Lumbarda (it: Lombarda) is a small village and a municipality located on the Eastern tip of the Island of Korčula in Croatia, 7 kilometers away from the town of Korčula. A road passing through a picturesque area of pine woods and olive groves connects these two places. Lumbarda is surrounded by sandy vineyards (famous white wine "Grk" produced from the native grape of the same name) and sandy beaches such as Vela Pržina, Bilin Žal and Tatinja. Lumbarda is a tourist centre, many of its 1200  inhabitants are active in the local tourist service (private accommodation, tourist excursion to islands Mljet and Lastovo and around islands of Korčula archipelago, scuba diving exursions etc.) but they are also wine-growers, fishermen and stone-dressers. Lumbarda has a rich history preserved in written documents dating back to more than two thousand years ago.
Throughout its history, Lumbarda was a region combining various nations and cultures. Based on current research, the first inhabitants were the Illyrians, ruling the island during the Bronze and Iron Age. Their artifacts can be found in the graves and strategic stone stacks, concentrated primarily on the western areas of Lumbarda. Today you can find many geographical toponyms with the name Lumbardhë in Albania and Kosovo.
With the intrusion of Greek interests on the Adriatic, the island relinquished its historical obliviousness becoming known as Korkyra Melaina (black). The region was of great importance to the Greeks, establishing two settlements on the Black Korkiri. The later settlement was founded in the 3rd century in Lumbarda. The most renowned and significant Antic stone inscriptions found in the Republic of Croatia give witness to this historical event.
The Lumbarda Psephisma is kept in the Archaeological Museum in Zagreb. The decree details the particular details surrounding the establishment of the colony. The text, amongst other things, provides information on the Greeks from the island of Issa (today Vis) establishing the settlement on the basis of a prior agreement with the representatives of the local Illyrii, Pil and his son Daz. The Lumbarda Psephisma was discovered on the top of the hill Koludrt, where the Issian town most likely once stood. Somewhat south, in the Sutivan area, is located the necropolis colony from which originate Greek vases, now kept in the Korčula Town Museum.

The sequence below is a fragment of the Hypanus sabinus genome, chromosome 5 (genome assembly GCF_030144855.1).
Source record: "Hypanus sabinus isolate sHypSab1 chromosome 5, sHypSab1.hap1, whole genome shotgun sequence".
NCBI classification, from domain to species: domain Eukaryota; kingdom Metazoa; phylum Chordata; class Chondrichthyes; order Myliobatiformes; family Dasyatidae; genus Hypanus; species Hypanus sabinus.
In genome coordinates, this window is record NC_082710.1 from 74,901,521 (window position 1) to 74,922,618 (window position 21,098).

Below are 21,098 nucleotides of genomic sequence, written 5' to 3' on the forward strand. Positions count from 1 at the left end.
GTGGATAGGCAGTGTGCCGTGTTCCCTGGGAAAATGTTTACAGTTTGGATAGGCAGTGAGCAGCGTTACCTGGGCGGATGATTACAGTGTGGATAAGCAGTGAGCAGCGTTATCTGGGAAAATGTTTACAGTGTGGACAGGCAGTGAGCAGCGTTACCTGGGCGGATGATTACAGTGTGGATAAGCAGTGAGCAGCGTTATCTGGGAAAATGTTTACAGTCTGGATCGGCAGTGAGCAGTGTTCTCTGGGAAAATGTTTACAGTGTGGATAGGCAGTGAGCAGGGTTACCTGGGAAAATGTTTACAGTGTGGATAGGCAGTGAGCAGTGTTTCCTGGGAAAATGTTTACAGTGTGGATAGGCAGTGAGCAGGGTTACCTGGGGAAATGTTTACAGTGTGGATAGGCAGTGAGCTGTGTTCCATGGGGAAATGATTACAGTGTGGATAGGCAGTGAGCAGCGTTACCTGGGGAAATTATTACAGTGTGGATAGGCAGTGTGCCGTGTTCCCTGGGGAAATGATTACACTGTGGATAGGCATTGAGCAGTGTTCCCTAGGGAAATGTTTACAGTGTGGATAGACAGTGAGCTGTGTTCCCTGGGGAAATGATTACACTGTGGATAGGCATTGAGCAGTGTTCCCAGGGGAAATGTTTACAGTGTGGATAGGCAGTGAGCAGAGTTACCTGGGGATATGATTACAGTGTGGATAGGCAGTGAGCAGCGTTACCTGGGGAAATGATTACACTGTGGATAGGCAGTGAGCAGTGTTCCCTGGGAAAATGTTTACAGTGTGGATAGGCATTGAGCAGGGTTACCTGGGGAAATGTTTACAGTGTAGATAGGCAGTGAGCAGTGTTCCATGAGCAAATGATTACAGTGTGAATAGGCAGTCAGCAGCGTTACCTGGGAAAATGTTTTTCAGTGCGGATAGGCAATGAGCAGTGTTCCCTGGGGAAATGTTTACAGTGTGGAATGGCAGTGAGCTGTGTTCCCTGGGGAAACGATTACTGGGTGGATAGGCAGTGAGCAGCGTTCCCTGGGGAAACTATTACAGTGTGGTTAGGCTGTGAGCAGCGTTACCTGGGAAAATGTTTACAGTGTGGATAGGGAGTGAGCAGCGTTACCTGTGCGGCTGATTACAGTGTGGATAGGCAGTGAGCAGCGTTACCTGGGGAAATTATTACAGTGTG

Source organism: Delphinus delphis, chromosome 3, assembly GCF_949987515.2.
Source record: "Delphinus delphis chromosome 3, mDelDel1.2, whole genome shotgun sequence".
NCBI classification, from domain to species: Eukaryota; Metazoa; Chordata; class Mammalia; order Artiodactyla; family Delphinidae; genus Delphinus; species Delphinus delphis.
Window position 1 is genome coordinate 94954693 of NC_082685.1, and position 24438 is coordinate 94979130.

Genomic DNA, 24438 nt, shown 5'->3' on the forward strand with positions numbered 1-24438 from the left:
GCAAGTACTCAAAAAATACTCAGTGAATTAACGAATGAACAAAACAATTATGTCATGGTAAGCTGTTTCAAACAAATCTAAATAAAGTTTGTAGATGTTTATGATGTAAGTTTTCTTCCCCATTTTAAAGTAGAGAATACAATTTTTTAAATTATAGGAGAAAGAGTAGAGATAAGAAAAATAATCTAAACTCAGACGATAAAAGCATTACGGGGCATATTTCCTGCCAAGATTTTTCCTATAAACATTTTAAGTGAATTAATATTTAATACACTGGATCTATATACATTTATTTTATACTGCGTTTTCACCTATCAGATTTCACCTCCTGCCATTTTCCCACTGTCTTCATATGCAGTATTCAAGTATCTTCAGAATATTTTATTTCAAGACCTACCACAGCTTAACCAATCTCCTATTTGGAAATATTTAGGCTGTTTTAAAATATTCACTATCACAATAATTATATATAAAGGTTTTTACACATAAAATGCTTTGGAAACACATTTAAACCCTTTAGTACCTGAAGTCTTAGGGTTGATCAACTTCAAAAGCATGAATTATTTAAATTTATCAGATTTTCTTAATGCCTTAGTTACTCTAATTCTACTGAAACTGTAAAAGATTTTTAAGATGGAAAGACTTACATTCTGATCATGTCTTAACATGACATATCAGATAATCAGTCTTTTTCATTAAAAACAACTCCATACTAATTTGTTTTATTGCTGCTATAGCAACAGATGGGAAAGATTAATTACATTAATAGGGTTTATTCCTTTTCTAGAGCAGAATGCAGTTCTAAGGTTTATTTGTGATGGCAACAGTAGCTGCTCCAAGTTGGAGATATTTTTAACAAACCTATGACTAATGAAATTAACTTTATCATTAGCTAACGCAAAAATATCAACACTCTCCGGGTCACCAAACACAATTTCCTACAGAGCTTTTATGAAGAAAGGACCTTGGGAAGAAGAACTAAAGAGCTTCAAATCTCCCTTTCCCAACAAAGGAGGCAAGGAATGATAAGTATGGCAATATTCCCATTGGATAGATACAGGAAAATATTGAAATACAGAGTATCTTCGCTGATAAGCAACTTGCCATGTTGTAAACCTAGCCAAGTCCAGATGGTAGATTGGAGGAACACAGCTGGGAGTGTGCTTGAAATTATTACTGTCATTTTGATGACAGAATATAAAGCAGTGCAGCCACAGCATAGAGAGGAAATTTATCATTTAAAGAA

The Greek colony designated the beginning of the end of the Illyrian era on Korčula, but their real downfall occurred during the invasion by the Roman Emperor Octavian in 35 B.C. Very soon following this dramatic event, the first Roman families arrived on the island. One of these families owned a spacious villa dating back to the first century, and located in Knežina region in the Lumbardian Veli area. Other than the building's total area, it is particularly significant due to the way it was built – made of small pyramidal blocks placed in a slanted net. The technique is opus reticulatum, typical for the Roman regions in Italy, hence the Lumbardian villa is a unique case on the eastern Adriatic coast. The significant Roman remains are also to be found in the Koludrt and Sutivan regions. In the later, a thermal facility belonging to a smaller settlement with a respective necropolis was discovered. Furthermore, in the Lumdardian aquarium there is evidence of a Roman quarry on the islands of Sutvara, Vrnik and Kamenjak. The latter Antic age was preserved in the region mainly through remains relating to the early Christian age. Of all the remains, the best preserved is the chapel of St. Barbara on the island of Sutvara, dating to the 6th century. In the 6th century Lumbadara came under Byzantine rule.
The lack of early Middle Ages ruins confirms the theory that with the fall of the Antic age, Lumbarda was all but abandoned (and later resettled). Its current name first appears in the statute of Korčula, originally compiled in 1214 (suggesting a presence of a trading post) . Consequently, one of the provisions of the statute prohibits the permanent settlement of Lumbarda and imposes a monetary fine for those staying over night. As per its flat sandy topography, two quite bays and its previous church holdings (in the form of land fraternities), it is possible that the trading post in question developed as a reaction to the local Catholic church's dwindling income. Border disputes with the Republic of Dubrovnik and the Diocese of Ston might have left Korcula council & its church council under a financial hardship. In this respect, the monetary fine imposed on anyone who stayed in the vicinity after dark, might have been a toll levied on respective traders anchored in the bay. In such a scenario it is quite possible that the name in question could be a corruption of the word Lombard, as a reference to a centre of business demarcated by commodities based collateral. It further suggests a tangible link to North Italy, the Lombard League, the Republic of Venice and the presence of Lombard Dalmatian trade.